Alcohol Withdrawal Timeline | Inland Detox

Alcohol Withdrawal Timeline

Alcohol withdrawal syndrome occurs when someone who drinks excessively or suffers from alcohol abuse suddenly stops and experiences alcohol withdrawal symptoms. The acute alcohol withdrawal syndrome may range from relatively mild symptoms to more severe withdrawal symptoms that are physically dangerous and may include symptoms such as anxiety, increased heart rate, agitation, irritability, high blood pressure, seizures and in some rare cases delirium tremens.

What is Alcohol Withdrawal?

Alcohol withdrawal occurs when someone has a physical dependence to alcohol and begins to experience alcohol withdrawal when drinking stops. Alcohol use disorder, alcohol abuse and excessive alcohol use are all a serious problem, and many people continue to drink due to alcohol cravings, despite the negative consequences it can have in your life, and to avoid quitting alcohol. Many people continue drinking alcohol to avoid the alcohol withdrawal symptoms that happen during the alcohol detox process.

Alcohol detox and symptoms of alcohol withdrawal are well-known in the addiction community for being physically and psychologically distressing. When it is done at home without medical detox and not in a safe and supportive environment, alcohol withdrawal can even be deadly. Some people will experience only symptoms that are mild, while others may have a harder time and have severe symptoms like delirium tremens.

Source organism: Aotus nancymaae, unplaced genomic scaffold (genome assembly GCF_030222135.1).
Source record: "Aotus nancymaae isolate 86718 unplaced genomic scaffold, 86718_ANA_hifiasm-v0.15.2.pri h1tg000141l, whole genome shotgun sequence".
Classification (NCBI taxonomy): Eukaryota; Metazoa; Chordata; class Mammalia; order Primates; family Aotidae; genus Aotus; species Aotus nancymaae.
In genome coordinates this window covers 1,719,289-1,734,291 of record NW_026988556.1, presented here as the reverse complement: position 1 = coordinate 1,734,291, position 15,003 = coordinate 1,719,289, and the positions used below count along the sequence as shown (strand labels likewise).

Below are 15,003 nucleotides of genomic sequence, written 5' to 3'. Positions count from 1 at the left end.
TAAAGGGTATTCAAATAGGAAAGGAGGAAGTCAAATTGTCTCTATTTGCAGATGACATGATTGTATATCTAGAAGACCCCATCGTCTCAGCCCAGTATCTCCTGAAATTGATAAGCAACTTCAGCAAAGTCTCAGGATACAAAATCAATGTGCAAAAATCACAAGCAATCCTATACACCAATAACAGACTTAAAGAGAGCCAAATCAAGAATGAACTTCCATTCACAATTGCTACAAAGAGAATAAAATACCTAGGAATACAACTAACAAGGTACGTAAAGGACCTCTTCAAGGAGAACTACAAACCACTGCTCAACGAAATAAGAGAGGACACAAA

Alcohol Withdrawal Symptoms

Withdrawal Symptoms | Inland Detox

Alcohol withdrawal can be extremely uncomfortable, especially for someone who drinks to the point of severe alcohol consumption. There can be physical symptoms as well as mental symptoms that occur. When someone builds up an alcohol dependence their body begins to crave it and need it to feel “normal.” Within hours of your last drink, your body will begin to display alcohol withdrawal symptoms.

Alcohol withdrawal and detoxing from alcohol is thought to happen because of various changes in brain activity in the central nervous system that are caused by excessive alcohol use. The symptoms of alcohol withdrawal syndrome are associated with disruptions in brain chemicals that include both inhibitory and excitatory neurotransmitter activity—the balance between the two having been upended to begin with because of prolonged alcohol abuse and alcoholism.